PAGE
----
Hey, all. This is going to be quick and dirty today, because I got an e-mail in the night from Glamour Magazine UK, a product of the national publishing conglomerate Conde Nast, and it really pissed me off. It looks legit, although I’m still waiting for confirmation from Conde Nast about whether they actually sent it or not.

glamour

Screenshot of the e-mail pitch I received

 

But that’s not the point, because legit or not, the problem exists everywhere, and I need to give writers some free advice about advertising.

Don’t do it.

Just trust me on this. I’ve worked in marketing, and I know that it’s equal parts witchcraft and bullshit. I give out marketing advice to our clients, but I won’t take a dime for the advice I give, because I have no idea what the hell is going to make the book tip. But I know what’s not going to do it, and paying a thousand dollars to Glamour magazine to share an advertorial with five other victims writers will not do anything for you except make you poorer while predatory marketers whistle to the bank.

Now, that’s not to say that big companies who spend big money on marketing don’t get a return on it. They absolutely do. But if your individual marketing budget is less than $100k — and that’s a laughably small marketing budget for the big time — then you shouldn’t be sending any money at all to Glamour or similar high-profile magazines.

Marketing is complicated, and for small-business owners, it’s even more so. I was a Creative Services Director for a local television station for a while, which means I was in charge of the local commercial production, and I can tell you that most of those commercials were wasted money, for the simple reason that it’s about reach (how many people see your ad) and frequency (how many times they see it). If you have frequency without reach, or reach without frequency, you’re throwing your money away. Back in 2000, when I was doing this work, the number of impressions (how many times one person sees your product) needed before someone took action was between five and seven, which meant you’d have to make sure that your ad ran often enough during enough high-rated shows to hit the same person five to seven times. By the time that math played out, most advertisers were expensed out of the game. So we sold them packages with bigger reach, but no frequency, and packages with bigger frequency, but no reach, and took their money without a qualm, even though we knew it wasn’t going to do anything for their business.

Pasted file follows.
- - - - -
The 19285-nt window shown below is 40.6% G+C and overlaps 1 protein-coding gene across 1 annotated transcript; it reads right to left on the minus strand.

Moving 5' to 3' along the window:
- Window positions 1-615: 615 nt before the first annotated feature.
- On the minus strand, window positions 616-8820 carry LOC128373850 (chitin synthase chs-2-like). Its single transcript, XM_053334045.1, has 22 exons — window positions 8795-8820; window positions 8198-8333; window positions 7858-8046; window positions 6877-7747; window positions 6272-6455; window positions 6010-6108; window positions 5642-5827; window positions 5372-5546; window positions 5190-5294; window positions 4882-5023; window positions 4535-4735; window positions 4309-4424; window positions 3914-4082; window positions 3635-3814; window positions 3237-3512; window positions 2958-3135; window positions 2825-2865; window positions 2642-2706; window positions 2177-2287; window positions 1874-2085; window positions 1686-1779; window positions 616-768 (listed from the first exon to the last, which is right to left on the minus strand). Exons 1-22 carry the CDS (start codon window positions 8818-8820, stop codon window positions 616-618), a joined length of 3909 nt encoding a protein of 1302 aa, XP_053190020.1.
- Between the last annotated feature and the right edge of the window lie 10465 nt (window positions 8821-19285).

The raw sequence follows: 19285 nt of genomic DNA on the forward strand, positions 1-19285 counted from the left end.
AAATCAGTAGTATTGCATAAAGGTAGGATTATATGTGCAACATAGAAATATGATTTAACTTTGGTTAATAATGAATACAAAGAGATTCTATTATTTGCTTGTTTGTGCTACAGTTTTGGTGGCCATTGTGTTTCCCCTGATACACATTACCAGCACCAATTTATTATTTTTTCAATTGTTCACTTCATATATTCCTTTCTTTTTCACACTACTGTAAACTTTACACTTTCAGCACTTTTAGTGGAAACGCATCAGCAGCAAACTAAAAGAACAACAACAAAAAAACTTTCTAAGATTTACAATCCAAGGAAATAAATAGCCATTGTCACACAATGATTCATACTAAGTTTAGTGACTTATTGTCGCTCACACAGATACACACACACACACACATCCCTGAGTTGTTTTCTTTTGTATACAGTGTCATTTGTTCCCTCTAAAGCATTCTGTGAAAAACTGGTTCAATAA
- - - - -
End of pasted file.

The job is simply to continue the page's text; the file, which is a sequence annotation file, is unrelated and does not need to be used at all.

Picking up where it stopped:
So, that’s the extent of my expertise, and it’s by no means exhaustive. My understanding of the economics of marketing is limited to the paragraph I just wrote, and there’s a good chance that any number of people reading this post will know more about it than I do, so by all means, hit the comments. But my problem here is concern for independent authors, who are an easy target for two reasons: they see the money as a business investment, and they don’t understand how advertising really works.

Right now, our signal to noise ratio is lower than ever before. A message that needed five to seven impressions in 2000 will need exponentially more now; we’re so inundated with messages that we ignore most of them. And when you consider average book sales numbers for the independent author just starting out, that’s money they will never make back. Ever.

Ever.

So while it may seem really exciting and — excuse me — glamorous to have Conde Nast knocking on your door with this incredible reach number to dangle in front of your face, it means nothing. And they know that. But they’re counting on the fact that the writers won’t know that. They were counting on me not knowing when they sent me this message.